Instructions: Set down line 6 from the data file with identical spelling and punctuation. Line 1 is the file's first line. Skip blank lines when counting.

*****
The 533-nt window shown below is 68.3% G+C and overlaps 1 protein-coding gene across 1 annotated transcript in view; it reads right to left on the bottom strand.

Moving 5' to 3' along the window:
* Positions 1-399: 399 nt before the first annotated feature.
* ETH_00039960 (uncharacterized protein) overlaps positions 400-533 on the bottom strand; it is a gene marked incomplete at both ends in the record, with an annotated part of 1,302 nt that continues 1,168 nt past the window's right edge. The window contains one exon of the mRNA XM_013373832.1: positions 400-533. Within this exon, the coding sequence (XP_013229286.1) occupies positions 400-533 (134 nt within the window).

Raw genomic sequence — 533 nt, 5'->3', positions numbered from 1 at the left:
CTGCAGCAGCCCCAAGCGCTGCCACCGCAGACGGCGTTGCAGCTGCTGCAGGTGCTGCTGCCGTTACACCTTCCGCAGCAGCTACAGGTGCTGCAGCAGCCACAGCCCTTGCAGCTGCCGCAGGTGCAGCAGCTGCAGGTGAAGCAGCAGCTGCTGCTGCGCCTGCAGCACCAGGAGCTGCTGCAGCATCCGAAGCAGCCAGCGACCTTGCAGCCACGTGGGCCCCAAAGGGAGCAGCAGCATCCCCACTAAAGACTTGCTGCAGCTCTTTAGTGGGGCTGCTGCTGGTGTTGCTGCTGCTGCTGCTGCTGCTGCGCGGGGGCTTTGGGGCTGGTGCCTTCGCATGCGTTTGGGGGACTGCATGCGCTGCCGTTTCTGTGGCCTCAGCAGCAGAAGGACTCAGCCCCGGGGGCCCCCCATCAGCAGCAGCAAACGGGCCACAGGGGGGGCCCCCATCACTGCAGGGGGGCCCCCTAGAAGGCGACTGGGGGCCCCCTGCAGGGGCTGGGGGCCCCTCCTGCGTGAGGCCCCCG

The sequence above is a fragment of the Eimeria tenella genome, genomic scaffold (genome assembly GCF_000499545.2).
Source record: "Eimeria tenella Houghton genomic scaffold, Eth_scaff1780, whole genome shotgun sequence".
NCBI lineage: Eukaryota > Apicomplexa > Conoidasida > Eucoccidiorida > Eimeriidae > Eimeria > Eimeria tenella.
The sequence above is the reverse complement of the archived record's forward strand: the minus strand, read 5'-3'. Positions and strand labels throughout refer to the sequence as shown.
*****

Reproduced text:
CTGCAGCAGCCCCAAGCGCTGCCACCGCAGACGGCGTTGCAGCTGCTGCAGGTGCTGCTGCCGTTACACCTTCCGCAGCAGCTACAGGTGCTGCAGCAGCCACAGCCCTTGCAGCTGCCGCAGGTGCAGCAGCTGCAGGTGAAGCAGCAGCTGCTGCTGCGCCTGCAGCACCAGGAGCTGCTGCAGCATCCGAAGCAGCCAGCGACCTTGCAGCCACGTGGGCCCCAAAGGGAGCAGCAGCATCCCCACTAAAGACTTGCTGCAGCTCTTTAGTGGGGCTGCTGCTGGTGTTGCTGCTGCTGCTGCTGCTGCTGCGCGGGGGCTTTGGGGCTGGTGCCTTCGCATGCGTTTGGGGGACTGCATGCGCTGCCGTTTCTGTGGCCTCAGCAGCAGAAGGACTCAGCCCCGGGGGCCCCCCATCAGCAGCAGCAAACGGGCCACAGGGGGGGCCCCCATCACTGCAGGGGGGCCCCCTAGAAGGCGACTGGGGGCCCCCTGCAGGGGCTGGGGGCCCCTCCTGCGTGAGGCCCCCG